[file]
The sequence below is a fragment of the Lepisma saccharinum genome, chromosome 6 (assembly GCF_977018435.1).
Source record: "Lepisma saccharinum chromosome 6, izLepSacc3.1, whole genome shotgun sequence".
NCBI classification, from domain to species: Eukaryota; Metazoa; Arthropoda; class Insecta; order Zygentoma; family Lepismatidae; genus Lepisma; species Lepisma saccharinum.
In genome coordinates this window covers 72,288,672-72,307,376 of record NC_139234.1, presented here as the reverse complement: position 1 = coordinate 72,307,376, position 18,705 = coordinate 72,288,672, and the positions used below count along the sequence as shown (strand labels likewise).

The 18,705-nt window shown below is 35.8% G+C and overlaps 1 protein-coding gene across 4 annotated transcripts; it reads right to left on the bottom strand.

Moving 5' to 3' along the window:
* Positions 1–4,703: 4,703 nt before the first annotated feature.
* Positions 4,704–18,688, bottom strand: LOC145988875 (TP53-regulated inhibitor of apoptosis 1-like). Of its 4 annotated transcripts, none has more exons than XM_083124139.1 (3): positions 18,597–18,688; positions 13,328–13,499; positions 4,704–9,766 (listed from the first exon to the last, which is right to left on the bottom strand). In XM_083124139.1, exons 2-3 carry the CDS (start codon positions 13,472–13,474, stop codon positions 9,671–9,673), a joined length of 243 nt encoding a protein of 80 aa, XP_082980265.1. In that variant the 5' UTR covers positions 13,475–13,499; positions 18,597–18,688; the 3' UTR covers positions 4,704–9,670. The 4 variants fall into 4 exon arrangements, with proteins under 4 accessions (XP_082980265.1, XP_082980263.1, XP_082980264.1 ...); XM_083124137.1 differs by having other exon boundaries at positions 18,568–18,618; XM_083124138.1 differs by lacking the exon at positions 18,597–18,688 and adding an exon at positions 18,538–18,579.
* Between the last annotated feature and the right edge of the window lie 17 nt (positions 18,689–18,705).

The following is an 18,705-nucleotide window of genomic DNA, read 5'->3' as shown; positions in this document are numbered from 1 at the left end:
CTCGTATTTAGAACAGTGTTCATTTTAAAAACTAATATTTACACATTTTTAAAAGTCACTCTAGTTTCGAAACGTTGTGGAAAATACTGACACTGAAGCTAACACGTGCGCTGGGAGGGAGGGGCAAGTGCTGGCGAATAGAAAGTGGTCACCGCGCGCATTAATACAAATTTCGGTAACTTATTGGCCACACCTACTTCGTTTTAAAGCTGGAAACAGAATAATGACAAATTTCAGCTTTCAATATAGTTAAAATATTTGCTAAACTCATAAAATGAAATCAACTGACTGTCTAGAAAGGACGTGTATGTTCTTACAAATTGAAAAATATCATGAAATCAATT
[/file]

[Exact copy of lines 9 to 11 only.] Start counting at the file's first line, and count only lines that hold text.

* Between the last annotated feature and the right edge of the window lie 17 nt (positions 18,689–18,705).

The following is an 18,705-nucleotide window of genomic DNA, read 5'->3' as shown; positions in this document are numbered from 1 at the left end:
CTCGTATTTAGAACAGTGTTCATTTTAAAAACTAATATTTACACATTTTTAAAAGTCACTCTAGTTTCGAAACGTTGTGGAAAATACTGACACTGAAGCTAACACGTGCGCTGGGAGGGAGGGGCAAGTGCTGGCGAATAGAAAGTGGTCACCGCGCGCATTAATACAAATTTCGGTAACTTATTGGCCACACCTACTTCGTTTTAAAGCTGGAAACAGAATAATGACAAATTTCAGCTTTCAATATAGTTAAAATATTTGCTAAACTCATAAAATGAAATCAACTGACTGTCTAGAAAGGACGTGTATGTTCTTACAAATTGAAAAATATCATGAAATCAATT